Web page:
Predicting Surgical Service Demands: A Modeling challenge using Administrative Data.
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Publicly funded healthcare delivery systems use projections to ensure the availability of adequate future service delivery. Planning cycles need to consider infrastructure, human resources, and other essential requirements with an adequate lead time. Projections are fraught with challenges due to multiple unknowns but new developments in modeling may be useful.
We explored the available data to determine the best approach to modeling surgical demand. The Manitoba Population Research Data Repository includes 90+ databases linkable at the person level over time. These include the population registry which includes all Manitobans registered for the universal healthcare benefit. Hospital discharge abstracts include over 20 relevant diagnoses (ICD10) and procedure codes for each admission. Medical services claims include all physician services provides with ICD 9CM codes. Fee-for-service physicians are paid based on these and alternate funded physicians are required to submit shadow claims.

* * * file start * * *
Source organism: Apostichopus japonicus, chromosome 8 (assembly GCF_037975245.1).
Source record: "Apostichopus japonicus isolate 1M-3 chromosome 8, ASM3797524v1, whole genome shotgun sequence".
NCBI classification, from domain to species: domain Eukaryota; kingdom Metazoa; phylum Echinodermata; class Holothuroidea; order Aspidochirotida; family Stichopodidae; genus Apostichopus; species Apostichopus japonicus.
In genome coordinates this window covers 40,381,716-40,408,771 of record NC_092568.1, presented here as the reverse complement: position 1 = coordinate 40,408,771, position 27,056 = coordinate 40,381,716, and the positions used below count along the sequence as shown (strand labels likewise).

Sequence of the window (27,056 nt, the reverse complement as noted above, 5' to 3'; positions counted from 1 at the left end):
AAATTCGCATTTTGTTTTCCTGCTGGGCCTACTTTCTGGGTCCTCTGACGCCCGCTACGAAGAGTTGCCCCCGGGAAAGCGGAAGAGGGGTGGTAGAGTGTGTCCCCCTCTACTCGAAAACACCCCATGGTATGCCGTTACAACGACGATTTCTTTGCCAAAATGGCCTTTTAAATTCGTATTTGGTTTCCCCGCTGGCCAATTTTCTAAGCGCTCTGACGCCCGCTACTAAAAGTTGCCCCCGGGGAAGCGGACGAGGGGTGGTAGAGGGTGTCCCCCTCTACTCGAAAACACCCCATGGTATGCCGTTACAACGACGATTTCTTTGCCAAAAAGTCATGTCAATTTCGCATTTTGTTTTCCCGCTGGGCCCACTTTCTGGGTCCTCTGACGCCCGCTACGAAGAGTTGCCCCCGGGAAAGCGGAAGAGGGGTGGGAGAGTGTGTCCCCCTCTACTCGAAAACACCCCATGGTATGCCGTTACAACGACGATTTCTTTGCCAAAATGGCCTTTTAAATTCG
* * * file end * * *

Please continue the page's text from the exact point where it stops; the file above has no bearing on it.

We found 349,171 orthopedic procedures of which 18.1% were absent from the Medical claims files and 551,508 medical claims of which 27.5% lacked a corresponding hospital abstract. We also identified 230,717 ophthalmologic procedures in the hospital data of which 2.5% had no corresponding medical claim; of the 648,826 medical claims 66.2% had no matching hospital abstract. Resource requirements of procedures are reflected in the number and complexity of each procedure performed. Historical changes over time reflect changing demand (population growth and aging) balanced by available resources. Available resources cannot be predicted via modelling. The best fit based on the validation dataset was a Seasonal Autoregressive Integrated Moving Average model with a Mean Absolute Percentage Error (MAPE) of 5.327%. which translates to 94.7% accuracy.
Despite the limitations of modeling based on past behavior, we were able to predict surgical demand with 95% accuracy. These projections are valid partly due to the persistence of historical constraints through the validation period. Policies that address these service provision limitations would precipitate a need to adjust the model.
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